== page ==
The Reform of State Peasants in Right-Bank Ukraine
in the First Half of the Nineteenth Century
- Monetization of Feudal Obligations and Agrarian Capitalism -


Copyright (c) 1998 by the Slavic Research Center( English / Japanese ) All rights reserved.

Under Russian Rule, agrarian capitalism in Right-Bank Ukraine, one of the former territories of the Kingdom of Poland, developed through the "Prussian path." It is well-known that after the Emancipation of 1861 the local landed nobility (mostly Polish) were increasingly involved in capitalist plantations, while ex-serfs holding insignificant pieces of land were employed by these plantations as agricultural laborers. Even prior to the Emancipation, the famous inventory reform, which aimed at improving the serfs" living conditions, actually increased feudal obligations imposed on the upper strata of serfs, and thus accelerated the transfer of their land to the serf masters. Moreover, ceilings on corvee labor, one of the mottos of this reform, stimulated the conversion of serfs into agricultural laborers.
This paper focuses on another group of peasants in Right-Bank Ukraine - state peasants. In contrast to their counterparts in the Great Russian and Siberian provinces, state peasants in this region lacked "prosperous" categories, such as "Siberian plowmen," "chernososhnye peasants," "Tatars," and "iasachnye." State peasants in the Right Bank consisted of peasants of the former Orthodox monasterial estates, "commanders" peasants (krest"iane starostva)," and peasants of the former Catholic church or Polish estates confiscated by the government. Except for the first category, corvee labor was imposed on the state peasants, while state peasants in the Great Russian provinces paid their feudal obligations in cash. In other words, the situation of the state peasants in the Right Bank was more similar to that of the serfs of the same region than to state peasants in the Great Russian provinces.
State plantations in the Right Bank (even the ones established by the government on the basis of confiscated Catholic or Polish nobles" estates) continued to be controlled by Polish leaseholders, who did everything to preserve the imposition of corvee labor on state peasants. And the tsarist government, even after the 1830-31 rising, was interested in keeping the lease system of state properties in operation to appease the local Polish elite. Taking advantage of the rapid expansion of grain export in the first half of the nineteenth century, not only serf masters but also these leaseholders expanded the share of plantations directly managed by themselves at the expense of peasants" allotments.
The Kiselev reform of state peasants was implemented in Right-Bank Ukraine according to the law approved by the tsar on December 28, 1839. At this stage, as would be the case with the future inventory reform, this reform was only aimed at making the majority of state peasants medium-scale landholders, monitoring the imposition of feudal obligations. In 1844, however, due to the efforts of the Governor-General of the South-Western Region of the Empire, Dmitrii Bibikov, the reform gained a radical momentum. The obligations were monetized, Polish leaseholders were fired, and the state plantations, which had in effect been the remnants of the former Polish and Catholic manors, were divided among the state peasants. Various assets attached to these plantations (storage facilities, offices, mills, taverns, and distilleries) were liquidated.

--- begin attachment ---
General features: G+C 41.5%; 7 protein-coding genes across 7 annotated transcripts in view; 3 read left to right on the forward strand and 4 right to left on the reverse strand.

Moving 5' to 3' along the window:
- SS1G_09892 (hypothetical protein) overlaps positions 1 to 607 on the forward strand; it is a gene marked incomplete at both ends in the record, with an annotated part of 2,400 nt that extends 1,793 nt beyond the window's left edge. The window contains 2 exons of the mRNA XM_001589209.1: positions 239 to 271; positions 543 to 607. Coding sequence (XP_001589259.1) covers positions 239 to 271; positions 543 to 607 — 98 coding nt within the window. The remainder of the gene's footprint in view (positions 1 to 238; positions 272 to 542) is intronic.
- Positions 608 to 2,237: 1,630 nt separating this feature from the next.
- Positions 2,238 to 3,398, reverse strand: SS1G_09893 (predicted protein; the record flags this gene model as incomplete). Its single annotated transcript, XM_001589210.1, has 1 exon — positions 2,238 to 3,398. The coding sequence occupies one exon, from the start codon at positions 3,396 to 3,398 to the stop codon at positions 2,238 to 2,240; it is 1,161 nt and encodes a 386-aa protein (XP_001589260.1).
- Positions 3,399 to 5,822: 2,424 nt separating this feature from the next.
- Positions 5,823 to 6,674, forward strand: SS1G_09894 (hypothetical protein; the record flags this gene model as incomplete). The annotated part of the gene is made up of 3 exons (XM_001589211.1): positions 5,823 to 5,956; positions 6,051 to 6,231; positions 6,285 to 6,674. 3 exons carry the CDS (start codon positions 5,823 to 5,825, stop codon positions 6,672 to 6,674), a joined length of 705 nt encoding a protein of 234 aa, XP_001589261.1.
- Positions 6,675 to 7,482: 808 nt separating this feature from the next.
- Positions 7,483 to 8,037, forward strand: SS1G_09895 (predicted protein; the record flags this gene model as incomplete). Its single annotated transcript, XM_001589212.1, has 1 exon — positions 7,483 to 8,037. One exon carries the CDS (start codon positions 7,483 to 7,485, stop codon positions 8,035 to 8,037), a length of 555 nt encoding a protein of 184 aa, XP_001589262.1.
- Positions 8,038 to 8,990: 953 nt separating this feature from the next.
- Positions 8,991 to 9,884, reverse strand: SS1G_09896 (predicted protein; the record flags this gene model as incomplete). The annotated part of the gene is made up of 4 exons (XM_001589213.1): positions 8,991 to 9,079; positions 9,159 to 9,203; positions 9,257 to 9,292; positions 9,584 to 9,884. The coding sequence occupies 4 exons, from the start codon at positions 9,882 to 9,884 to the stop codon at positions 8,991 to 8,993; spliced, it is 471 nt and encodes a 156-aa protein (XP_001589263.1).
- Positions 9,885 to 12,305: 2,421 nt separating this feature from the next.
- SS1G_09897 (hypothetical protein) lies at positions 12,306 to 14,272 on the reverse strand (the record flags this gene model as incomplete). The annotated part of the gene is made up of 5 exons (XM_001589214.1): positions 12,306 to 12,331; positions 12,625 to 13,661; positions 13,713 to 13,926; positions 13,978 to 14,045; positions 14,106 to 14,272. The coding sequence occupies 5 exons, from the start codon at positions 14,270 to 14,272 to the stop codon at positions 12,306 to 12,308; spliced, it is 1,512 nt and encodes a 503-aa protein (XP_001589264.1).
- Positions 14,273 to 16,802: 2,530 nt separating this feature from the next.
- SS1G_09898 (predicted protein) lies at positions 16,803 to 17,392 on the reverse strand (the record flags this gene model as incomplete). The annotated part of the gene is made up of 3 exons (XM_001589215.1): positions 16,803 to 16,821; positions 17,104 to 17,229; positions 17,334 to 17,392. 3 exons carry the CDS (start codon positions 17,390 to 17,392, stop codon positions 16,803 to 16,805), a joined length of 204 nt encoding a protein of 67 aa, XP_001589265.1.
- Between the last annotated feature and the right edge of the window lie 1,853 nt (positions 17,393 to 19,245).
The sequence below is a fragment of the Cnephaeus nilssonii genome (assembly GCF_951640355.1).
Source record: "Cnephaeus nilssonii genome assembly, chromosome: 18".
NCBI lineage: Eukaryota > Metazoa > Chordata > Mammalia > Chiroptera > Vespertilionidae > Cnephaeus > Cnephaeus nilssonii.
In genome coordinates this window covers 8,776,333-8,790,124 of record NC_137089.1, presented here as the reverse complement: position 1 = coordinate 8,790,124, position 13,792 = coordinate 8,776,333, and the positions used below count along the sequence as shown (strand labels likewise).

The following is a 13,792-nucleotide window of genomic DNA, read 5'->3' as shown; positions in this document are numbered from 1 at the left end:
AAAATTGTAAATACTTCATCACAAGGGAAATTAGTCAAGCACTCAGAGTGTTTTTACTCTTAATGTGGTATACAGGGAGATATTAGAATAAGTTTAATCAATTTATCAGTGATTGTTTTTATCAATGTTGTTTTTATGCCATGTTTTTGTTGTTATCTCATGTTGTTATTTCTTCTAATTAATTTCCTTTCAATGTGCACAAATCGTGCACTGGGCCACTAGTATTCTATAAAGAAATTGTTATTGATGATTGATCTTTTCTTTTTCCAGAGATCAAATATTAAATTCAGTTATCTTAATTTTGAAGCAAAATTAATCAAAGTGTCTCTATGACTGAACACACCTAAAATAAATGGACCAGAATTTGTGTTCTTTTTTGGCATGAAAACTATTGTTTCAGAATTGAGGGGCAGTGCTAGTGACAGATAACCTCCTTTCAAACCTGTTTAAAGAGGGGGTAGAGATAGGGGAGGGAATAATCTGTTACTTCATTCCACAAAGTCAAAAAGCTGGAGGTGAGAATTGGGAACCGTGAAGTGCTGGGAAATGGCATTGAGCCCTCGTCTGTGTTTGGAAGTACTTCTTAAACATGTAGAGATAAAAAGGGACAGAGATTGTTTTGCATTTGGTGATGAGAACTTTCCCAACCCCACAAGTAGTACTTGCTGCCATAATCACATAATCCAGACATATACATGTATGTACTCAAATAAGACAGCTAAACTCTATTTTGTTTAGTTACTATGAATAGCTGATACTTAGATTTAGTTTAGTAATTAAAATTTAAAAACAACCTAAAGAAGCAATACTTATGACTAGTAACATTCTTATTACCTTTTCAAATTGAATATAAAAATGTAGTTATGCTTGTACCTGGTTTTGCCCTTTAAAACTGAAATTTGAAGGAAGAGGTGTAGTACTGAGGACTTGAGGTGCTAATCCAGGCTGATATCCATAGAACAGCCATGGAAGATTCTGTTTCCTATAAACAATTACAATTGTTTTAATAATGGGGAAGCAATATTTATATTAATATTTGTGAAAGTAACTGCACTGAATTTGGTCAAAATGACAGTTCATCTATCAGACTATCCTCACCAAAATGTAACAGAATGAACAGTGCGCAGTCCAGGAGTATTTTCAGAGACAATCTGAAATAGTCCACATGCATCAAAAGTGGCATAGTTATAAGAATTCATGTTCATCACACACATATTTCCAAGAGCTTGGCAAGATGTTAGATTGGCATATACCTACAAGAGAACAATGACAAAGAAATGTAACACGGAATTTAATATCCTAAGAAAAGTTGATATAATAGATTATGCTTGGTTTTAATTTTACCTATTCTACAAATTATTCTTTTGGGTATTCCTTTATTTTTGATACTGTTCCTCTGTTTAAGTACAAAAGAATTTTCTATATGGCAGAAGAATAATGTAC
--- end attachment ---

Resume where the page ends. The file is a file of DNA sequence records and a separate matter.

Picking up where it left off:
What were the results of this reform which were aimed, at least subjectively, at improving the state peasants" well-being? This writer compared the economic situation between the former state peasants and the former serfs in the Right Bank during the 1860-1880s. As mentioned above, Right-Bank serfs" living conditions before the Kiselev reform were similar to those of the state peasants of this region. Therefore, this comparison enables us to see the effects of the two reforms -the Kiselev and inventory ones. According to statistics from the 1860s, it is true that the former state peasants owned, on average, slightly larger allotments than the former serfs. But it was impossible for the both groups to sustain their living only by their allotments. It was necessary to find additional earnings, and precisely in this regard the situation of the former state peasants was much worse than that of the former serfs in the region.
Because of the existence of large-scale estates in their neighborhood, in particular the sugar beet plantations, serfs (the former serfs, afterwards) could be converted into skilled, experienced agricultural laborers, whereas after the liquidation of state plantations (the former) state peasants could not find any similar chances for employment. There remained few plantations in their neighborhood. This is why statistics of the then passport administration indicate that most of the migrant, unskilled agricultural laborers with which the Right Bank provided Southern (Steppe) Ukraine were released from the former state peasant counties (volosti). Paradoxically, the reform of state peasants in the Right Bank helped the "Prussian path" of agrarian capitalism not in the Right Bank itself but in Steppe Ukraine. This writer cannot agree with the dominant opinion in historiography presented initially by N.M. Druzhinin, a Soviet historian, that the reform of state peasants in the Right Bank improved their well-being, albeit its egalitarian tendency hindered the capitalist development of agriculture. The "Prussian path" was the only viable way for Right-Bank agriculture to develop. Bridling this, the reform of state peasants blockaded the way to improve their well-being too.

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